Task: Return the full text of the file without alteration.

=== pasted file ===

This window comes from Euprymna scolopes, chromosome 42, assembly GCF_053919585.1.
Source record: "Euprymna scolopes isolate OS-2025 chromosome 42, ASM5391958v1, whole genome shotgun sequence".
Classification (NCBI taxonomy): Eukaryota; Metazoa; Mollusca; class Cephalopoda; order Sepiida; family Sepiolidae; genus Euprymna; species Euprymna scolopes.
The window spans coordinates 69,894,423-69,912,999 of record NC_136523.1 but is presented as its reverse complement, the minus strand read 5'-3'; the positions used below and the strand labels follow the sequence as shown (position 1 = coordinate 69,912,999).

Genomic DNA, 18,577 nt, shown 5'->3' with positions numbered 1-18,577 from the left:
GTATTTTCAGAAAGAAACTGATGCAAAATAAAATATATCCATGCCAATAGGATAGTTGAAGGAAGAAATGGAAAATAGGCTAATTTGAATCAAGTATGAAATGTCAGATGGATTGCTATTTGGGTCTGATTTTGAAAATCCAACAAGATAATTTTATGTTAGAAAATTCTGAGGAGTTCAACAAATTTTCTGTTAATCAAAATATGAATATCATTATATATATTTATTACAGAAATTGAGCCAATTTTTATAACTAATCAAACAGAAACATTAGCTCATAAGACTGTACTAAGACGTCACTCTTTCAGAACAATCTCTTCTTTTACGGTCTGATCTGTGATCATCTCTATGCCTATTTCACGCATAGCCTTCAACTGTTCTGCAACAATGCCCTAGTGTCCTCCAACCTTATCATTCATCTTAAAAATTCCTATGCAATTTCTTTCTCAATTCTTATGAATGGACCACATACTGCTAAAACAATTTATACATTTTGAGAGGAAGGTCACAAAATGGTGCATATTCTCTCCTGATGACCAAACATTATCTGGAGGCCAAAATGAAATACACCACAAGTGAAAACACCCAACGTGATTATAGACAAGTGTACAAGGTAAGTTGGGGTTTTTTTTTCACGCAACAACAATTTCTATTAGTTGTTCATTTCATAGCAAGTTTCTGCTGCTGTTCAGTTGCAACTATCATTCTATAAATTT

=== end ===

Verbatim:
This window comes from Euprymna scolopes, chromosome 42, assembly GCF_053919585.1.
Source record: "Euprymna scolopes isolate OS-2025 chromosome 42, ASM5391958v1, whole genome shotgun sequence".
Classification (NCBI taxonomy): Eukaryota; Metazoa; Mollusca; class Cephalopoda; order Sepiida; family Sepiolidae; genus Euprymna; species Euprymna scolopes.
The window spans coordinates 69,894,423-69,912,999 of record NC_136523.1 but is presented as its reverse complement, the minus strand read 5'-3'; the positions used below and the strand labels follow the sequence as shown (position 1 = coordinate 69,912,999).

Genomic DNA, 18,577 nt, shown 5'->3' with positions numbered 1-18,577 from the left:
GTATTTTCAGAAAGAAACTGATGCAAAATAAAATATATCCATGCCAATAGGATAGTTGAAGGAAGAAATGGAAAATAGGCTAATTTGAATCAAGTATGAAATGTCAGATGGATTGCTATTTGGGTCTGATTTTGAAAATCCAACAAGATAATTTTATGTTAGAAAATTCTGAGGAGTTCAACAAATTTTCTGTTAATCAAAATATGAATATCATTATATATATTTATTACAGAAATTGAGCCAATTTTTATAACTAATCAAACAGAAACATTAGCTCATAAGACTGTACTAAGACGTCACTCTTTCAGAACAATCTCTTCTTTTACGGTCTGATCTGTGATCATCTCTATGCCTATTTCACGCATAGCCTTCAACTGTTCTGCAACAATGCCCTAGTGTCCTCCAACCTTATCATTCATCTTAAAAATTCCTATGCAATTTCTTTCTCAATTCTTATGAATGGACCACATACTGCTAAAACAATTTATACATTTTGAGAGGAAGGTCACAAAATGGTGCATATTCTCTCCTGATGACCAAACATTATCTGGAGGCCAAAATGAAATACACCACAAGTGAAAACACCCAACGTGATTATAGACAAGTGTACAAGGTAAGTTGGGGTTTTTTTTTCACGCAACAACAATTTCTATTAGTTGTTCATTTCATAGCAAGTTTCTGCTGCTGTTCAGTTGCAACTATCATTCTATAAATTT